• Examples of endoscopic surgical instruments include those disclosed in U.S. Pat. Pub. No. 2006/0079874 , entitled "Tissue Pad for Use with an Ultrasonic Surgical Instrument," published April 13, 2006; U.S. Pat. Pub. No. 2007/0191713 , entitled "Ultrasonic Device for Cutting and Coagulating," published August 16, 2007; U.S. Pat. Pub. No. 2007/0282333 , entitled "Ultrasonic Waveguide and Blade," published December 6, 2007; U.S. Pat. Pub. No. 2008/0200940 , entitled "Ultrasonic Device for Cutting and Coagulating," published August 21, 2008; U.S. Pat. Pub. No. 2011/0015660 , entitled "Rotating Transducer Mount for Ultrasonic Surgical Instruments," published January 20, 2011; U.S. Pat. No. 6,500,176 , entitled "Electrosurgical Systems and Techniques for Sealing Tissue," issued December 31, 2002; and U.S. Pat. Pub. No. 2011/0087218 , entitled "Surgical Instrument Comprising First and Second Drive Systems Actuatable by a Common Trigger Mechanism," published April 14, 2011. Additionally, such surgical tools may include a cordless transducer such as that disclosed in U.S. Pat. Pub. No. 2009/0143797 , entitled "Cordless Hand-held Ultrasonic Cautery Cutting Device," published June 4, 2009. In addition, the surgical instruments may be used, or adapted for use, in robotic-assisted surgery settings such as that disclosed in U.S. Pat. No. 6,783,524 , entitled "Robotic Surgical Tool with Ultrasound Cauterizing and Cutting Instrument," issued August 31, 2004.
  • US 2004/0097911 A1 discloses an ultrasonic operating apparatus and tool for changing the tip thereof. A jaw unit is provided with a frame-shaped body and a tip for seizing tissue in conjunction with an operating portion of a vibration transmitting member, and the tip is removably coupled between arms of the jaw body.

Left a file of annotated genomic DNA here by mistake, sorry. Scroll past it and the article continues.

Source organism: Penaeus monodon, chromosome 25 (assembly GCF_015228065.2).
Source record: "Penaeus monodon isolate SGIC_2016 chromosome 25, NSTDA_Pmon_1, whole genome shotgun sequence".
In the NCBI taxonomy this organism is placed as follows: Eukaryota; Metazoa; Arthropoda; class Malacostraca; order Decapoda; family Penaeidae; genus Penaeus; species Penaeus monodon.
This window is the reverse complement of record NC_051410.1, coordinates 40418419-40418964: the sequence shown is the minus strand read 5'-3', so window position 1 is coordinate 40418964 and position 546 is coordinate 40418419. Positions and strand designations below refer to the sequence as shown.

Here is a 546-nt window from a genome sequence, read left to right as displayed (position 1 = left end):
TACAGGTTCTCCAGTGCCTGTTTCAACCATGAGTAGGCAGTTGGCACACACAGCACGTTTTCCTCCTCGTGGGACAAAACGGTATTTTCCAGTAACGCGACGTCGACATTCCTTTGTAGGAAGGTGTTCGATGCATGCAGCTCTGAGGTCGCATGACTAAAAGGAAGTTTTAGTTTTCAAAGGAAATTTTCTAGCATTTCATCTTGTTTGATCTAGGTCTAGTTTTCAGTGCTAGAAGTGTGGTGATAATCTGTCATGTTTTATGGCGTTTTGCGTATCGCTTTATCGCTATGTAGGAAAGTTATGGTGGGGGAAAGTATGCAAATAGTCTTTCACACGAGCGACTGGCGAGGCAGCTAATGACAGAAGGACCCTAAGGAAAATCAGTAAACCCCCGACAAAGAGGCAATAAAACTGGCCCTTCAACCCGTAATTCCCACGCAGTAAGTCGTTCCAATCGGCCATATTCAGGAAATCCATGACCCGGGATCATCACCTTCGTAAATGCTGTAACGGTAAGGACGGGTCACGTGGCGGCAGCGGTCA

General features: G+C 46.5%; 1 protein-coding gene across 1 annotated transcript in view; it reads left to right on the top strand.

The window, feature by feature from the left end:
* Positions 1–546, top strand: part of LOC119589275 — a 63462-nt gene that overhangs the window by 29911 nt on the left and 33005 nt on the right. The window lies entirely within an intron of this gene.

• EP 0 897 696 A1 discloses an ultrasonic instrument with a housing and an elongated body portion extending therefrom. An ultrasonic transducer is supported within the housing and operatively coupled to a cutting blade by a vibration coupler. A clamp member is positioned adjacent the blade and is movable from an open to a clamped position.
  • US 6,214,023 B1 discloses an ultrasonic surgical instrument with a removable clamp arm, and a waveguide adapted to be acoustically coupled to an ultrasonic transducer. A support tube extends from a handle assembly and surrounds at least a portion of the waveguide.
  • US 5 322 055 A discloses a surgical instrument comprising: a casing, a transducer, and a blade assembly whereby the transducer is selectively couplable with a pivoting latch.
  • While several systems and methods have been made and used for surgical instruments, it is believed that no one prior to the inventors has made or used the invention described in the appended claims.
  • BRIEF DESCRIPTION OF THE DRAWINGS
  • While the specification concludes with claims which particularly point out and distinctly claim this technology, it is believed this technology will be better understood from the following description of certain examples taken in conjunction with the accompanying drawings, in which like reference numerals identify the same elements and in which:
    • FIG. 1 depicts a perspective view of an exemplary surgical system having a surgical instrument and a generator;
    • FIG. 2A depicts an exploded perspective view of an exemplary end effector shown in a closed position;
    • FIG. 2B depicts an exploded perspective view of the end effector of FIG. 2A shown in an open position;
    • FIG. 3 depicts a partial side cross-sectional view of an exemplary threaded end effector;
    • FIG. 4 depicts a partial side cross-sectional view of an exemplary ratcheting end effector;
    • FIG. 5 depicts a side elevation view of an exemplary transducer and blade assembly;
    • FIG. 6 depicts a side elevation view of an exemplary handle assembly showing an outer sheath and an inner tubular actuation member each having a bayonet slot;
    • FIG. 7 depicts a side elevation view of an exemplary detachable end effector showing bayonet pins on an outer sheath portion and an inner tube portion;
    • FIG. 8 depicts a partial perspective view of a portion of the transducer and blade assembly of FIG. 5 and a proximal end of the inner tubular actuation member of the handle assembly of FIG. 6 showing a key and slot;
    • FIG. 9A depicts a side elevation view of the handle assembly of FIG. 6 and the end effector of FIG. 7 with a portion of the casing and outer sheath removed;